The allegations in the ESI suit, too, are problematic, though for a slightly different reason. The matter pled in the ESI suit not only speaks to the existence of a fraud but attempts to address whether Pirelli was injured by a fraudulent scheme. ESI learned that an overwhelmingly large percentage of prescriptions for Ranitidine in primarily three geographic areas (none in Illinois) was filled with the more expensive, less prescribed dosage form of the drug. Those allegations tend to show that ESI was injured by a fraudulent scheme.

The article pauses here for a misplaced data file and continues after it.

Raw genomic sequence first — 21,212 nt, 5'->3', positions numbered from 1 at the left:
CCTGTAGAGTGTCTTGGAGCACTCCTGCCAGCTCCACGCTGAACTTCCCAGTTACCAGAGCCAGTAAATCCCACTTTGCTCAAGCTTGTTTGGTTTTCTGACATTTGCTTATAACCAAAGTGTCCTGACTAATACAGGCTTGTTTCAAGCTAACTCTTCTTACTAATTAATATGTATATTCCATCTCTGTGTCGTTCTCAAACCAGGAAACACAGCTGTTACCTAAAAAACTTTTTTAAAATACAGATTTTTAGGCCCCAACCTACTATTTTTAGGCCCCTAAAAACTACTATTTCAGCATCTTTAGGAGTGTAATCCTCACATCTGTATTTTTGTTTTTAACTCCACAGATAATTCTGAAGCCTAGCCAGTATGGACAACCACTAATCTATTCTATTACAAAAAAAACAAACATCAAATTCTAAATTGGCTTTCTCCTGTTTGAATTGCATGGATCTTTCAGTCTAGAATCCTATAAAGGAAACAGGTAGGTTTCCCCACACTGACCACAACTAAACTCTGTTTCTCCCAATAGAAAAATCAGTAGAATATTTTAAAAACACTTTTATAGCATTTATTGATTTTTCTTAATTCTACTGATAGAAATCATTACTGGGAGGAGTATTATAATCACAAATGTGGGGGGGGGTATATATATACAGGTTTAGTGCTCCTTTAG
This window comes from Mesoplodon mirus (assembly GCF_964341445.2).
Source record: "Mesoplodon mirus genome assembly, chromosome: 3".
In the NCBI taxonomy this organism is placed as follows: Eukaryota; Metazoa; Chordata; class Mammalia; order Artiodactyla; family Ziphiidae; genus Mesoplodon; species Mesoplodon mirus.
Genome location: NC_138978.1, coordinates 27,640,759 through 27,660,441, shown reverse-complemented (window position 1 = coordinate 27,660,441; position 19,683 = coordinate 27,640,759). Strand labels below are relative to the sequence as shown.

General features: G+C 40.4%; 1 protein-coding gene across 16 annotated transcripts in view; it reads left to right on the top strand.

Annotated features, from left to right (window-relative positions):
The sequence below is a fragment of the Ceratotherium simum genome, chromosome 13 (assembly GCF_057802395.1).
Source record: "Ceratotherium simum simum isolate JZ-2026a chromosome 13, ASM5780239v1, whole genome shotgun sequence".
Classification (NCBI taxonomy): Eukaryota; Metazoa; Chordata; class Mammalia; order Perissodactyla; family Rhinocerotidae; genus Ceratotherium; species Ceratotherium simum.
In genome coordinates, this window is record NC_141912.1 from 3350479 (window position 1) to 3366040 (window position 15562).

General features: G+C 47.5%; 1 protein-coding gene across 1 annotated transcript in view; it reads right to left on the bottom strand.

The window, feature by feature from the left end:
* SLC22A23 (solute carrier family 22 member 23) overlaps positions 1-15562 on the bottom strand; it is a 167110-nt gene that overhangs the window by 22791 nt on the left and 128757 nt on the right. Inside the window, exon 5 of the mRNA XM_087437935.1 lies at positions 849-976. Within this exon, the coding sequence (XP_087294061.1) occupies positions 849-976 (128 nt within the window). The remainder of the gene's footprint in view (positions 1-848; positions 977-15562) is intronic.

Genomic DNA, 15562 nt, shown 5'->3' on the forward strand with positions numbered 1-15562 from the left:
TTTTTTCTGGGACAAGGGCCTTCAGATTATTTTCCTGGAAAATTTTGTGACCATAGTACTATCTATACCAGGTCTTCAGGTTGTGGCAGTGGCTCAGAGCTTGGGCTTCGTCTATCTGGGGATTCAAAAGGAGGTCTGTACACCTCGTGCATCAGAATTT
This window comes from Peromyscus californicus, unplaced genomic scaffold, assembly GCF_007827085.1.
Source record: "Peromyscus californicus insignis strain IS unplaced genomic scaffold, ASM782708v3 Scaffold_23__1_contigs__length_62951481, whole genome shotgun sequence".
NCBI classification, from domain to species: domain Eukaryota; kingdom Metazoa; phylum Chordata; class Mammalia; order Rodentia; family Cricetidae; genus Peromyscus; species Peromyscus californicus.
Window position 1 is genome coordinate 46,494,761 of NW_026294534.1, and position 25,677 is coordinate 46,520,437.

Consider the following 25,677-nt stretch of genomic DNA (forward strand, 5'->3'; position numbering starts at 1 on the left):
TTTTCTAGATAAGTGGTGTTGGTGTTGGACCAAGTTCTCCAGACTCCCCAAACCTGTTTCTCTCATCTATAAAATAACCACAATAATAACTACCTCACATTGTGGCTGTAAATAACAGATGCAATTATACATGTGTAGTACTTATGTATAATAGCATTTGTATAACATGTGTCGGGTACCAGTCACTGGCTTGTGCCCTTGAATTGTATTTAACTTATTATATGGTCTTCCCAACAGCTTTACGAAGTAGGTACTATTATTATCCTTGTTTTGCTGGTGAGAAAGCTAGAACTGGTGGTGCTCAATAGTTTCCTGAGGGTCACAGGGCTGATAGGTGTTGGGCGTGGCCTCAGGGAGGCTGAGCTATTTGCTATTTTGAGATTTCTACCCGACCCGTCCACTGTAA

The district court was correct not to place weight on the allegations in the ESI suit. Again, Pirelli is relying on the mere fact of someone else's allegations, which evince little pre-complaint inquiry on Pirelli's part and which speak to potential fraud in three other jurisdictions outside of Illinois in any event. A plaintiff pleading fraud on information and belief has to show that the missing pieces are outside of its control. Ackerman v. Nw. Mut. Life Ins. Co., 172 F.3d 467, 471 (7th Cir.1999). But Pirelli has not suggested (much less explained why) it does not have the requisite knowledge about its reimbursement data to bolster its complaint with information like that which apparently undergirds the ESI suit. Although “Rule 9(b) is satisfied by a showing that further particulars of the alleged fraud could have been obtained without discovery,” Emery, 134 F.3d at 1323, it strikes us that information like that pled in the ESI Suit would not be the product of discovery but of a more fulsome look at its own data.